• Fatal Familial Insommnia
– FFI: characterized by adults generally over age 50 who
present with a progressive sleep disorder who die within
about a year of onset.
– More than 30 families worldwide have been identified.
• FSI (fatal sporadic insomnia). The sporadic form
of FFI.
• Kuru
– Affects the Fore people of New Guniea. Transmitted
through ritual cannabalism.
Regional distribution of PrPSc in transgenic mice inoculated with
brain extracts from humans who died of prion disease
Mouse inoculated with
brain extract from FFI
Mouse inoculated with
brain extract from fCJD
(E200K) patient
Ventral posterior lateral
thalamic nucleus
Animal Prion Diseases
• The classic spongiform encephalopathy of sheep
• Characterized by progressive loss of motor control
• Propensity of infected animals to obsessively rub or scrape
themselves against things (fenceposts, sides of enclosures,
etc) to the point of scraping off all their hair and rubbing
their skin raw.
• Horizontally transmissible through the herd.
Animal Prion Diseases
Mad Cow disease (Bovine Spongiform
Encephalopathy or BSE)
• Characterized by progressive loss of motor control.
• Transmissible.
• Long incubation period is dose dependent: 2-10 years with
a mean period of 5 years.
• Route of infection has been linked infective sheep and
cattle tissue in meat and bone meal, a component of feed
for cattle and other domestic livestock.
• A change in the traditional feed-rendering process was
linked to the rise in BSE. The traditional includes an
extraction step with organic solvents, which is thought to
have extracted out the prion protein. In Great Britian in
the early 1980's a new cost effective method was
implemented that omitted the organic extraction step.
The result was the BSE epidemic of the mid- to late-80's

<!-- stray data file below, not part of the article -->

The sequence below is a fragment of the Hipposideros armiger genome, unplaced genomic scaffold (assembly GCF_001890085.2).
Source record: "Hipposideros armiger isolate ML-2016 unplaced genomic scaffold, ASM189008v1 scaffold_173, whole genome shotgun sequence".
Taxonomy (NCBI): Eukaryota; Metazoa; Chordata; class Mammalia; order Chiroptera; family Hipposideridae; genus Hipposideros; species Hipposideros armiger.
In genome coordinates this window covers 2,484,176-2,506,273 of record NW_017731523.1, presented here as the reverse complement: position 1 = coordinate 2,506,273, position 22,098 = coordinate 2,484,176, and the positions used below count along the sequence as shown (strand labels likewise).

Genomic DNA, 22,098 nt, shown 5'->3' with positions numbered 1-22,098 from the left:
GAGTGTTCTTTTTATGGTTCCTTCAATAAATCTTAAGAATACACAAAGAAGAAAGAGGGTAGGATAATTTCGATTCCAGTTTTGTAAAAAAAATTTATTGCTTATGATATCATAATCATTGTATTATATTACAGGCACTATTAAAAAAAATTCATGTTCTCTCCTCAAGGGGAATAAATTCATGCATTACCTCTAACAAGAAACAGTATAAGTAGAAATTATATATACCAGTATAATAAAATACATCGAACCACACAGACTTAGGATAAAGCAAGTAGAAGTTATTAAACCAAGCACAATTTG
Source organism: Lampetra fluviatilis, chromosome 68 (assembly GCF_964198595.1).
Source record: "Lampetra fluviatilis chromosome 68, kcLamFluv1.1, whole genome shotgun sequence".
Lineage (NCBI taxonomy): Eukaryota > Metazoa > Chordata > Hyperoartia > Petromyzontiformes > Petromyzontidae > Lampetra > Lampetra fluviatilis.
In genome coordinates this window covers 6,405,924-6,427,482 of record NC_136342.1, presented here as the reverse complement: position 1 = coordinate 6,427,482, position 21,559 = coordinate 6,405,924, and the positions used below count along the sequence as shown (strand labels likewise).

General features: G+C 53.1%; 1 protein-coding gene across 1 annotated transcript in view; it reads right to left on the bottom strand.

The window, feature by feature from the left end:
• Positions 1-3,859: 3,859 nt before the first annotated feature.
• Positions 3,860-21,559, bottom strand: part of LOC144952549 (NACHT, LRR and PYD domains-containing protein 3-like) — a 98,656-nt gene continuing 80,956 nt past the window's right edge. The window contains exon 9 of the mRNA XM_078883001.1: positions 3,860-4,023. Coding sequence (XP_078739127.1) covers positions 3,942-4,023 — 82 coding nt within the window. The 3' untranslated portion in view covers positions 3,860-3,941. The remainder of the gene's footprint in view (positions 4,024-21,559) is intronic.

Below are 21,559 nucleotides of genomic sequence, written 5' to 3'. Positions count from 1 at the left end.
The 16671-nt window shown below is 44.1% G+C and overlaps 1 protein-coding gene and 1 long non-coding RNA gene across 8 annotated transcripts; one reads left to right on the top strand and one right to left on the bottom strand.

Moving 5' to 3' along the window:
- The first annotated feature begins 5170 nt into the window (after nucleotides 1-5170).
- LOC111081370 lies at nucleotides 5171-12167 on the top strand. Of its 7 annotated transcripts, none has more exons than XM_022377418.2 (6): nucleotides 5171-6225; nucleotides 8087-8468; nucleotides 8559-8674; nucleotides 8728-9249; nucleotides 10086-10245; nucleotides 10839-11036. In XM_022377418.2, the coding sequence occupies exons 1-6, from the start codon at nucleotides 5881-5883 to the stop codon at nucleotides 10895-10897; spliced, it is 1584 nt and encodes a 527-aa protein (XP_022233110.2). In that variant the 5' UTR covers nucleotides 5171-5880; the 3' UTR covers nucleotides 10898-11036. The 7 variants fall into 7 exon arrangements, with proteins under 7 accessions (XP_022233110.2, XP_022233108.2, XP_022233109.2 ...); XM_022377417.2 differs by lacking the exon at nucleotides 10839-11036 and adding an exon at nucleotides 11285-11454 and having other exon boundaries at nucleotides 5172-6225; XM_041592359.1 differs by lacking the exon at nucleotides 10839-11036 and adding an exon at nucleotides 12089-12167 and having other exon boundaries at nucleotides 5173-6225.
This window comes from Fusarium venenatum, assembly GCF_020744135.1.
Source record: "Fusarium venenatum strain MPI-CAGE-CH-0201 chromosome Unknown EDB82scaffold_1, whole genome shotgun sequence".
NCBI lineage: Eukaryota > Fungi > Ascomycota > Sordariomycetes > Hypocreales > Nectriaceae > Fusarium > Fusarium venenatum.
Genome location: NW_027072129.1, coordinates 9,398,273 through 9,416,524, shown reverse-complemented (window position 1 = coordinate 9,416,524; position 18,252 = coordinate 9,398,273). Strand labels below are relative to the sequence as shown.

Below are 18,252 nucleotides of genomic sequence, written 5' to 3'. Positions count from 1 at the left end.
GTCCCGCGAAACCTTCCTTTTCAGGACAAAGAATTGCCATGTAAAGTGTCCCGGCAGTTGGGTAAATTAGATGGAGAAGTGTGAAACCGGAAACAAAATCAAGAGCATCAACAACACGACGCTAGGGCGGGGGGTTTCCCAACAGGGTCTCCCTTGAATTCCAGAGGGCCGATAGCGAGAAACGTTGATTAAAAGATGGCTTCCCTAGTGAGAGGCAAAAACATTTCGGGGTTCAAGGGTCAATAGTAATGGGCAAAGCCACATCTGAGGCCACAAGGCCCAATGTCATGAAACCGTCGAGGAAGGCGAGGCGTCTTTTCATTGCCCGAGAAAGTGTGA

(thanks to Maggie Thacher).
Animal Prion Diseases
BSE (Con’t)
• Following the introduction of the ruminant feed
ban in July1988, and the wholesale slaughter of
infected herds, BSE is declining in Great Britian.
• Small epidemic in France linked to human growth
hormone derived from cadavers
• BSE cow found in Canada in 2003
• BSE cow found in USA in 2004 – came from
Canadian herd.
Risks to human health
• New variant of CJD (vCJD) began to appear in
humans 8 years after the first known case of BSE
in cattle. Although there have only been 21
confirmed cases of vCJD to date, the young ages
of the patients and the lack of mutant PrP alleles
suggests that they developed disease via an
infectious route.
Animal Prion Diseases
Other mammalian prion diseases
• Transmissible Mink Encephalopathy (TME): Mink
are carnivores, raised on farms, infection results
from being fed prion-containing meat and bone
• Feline Spongiform Encephalopathy (FSE):
Infection results from being fed prion-containing
• Exotic Ungulate Encephalopathy (EUE): occurs in
the greater kudu, nyala, oryx, i.e. ungulates housed
in zoos. Infection results from being fed prioncontaining meat and bone meal.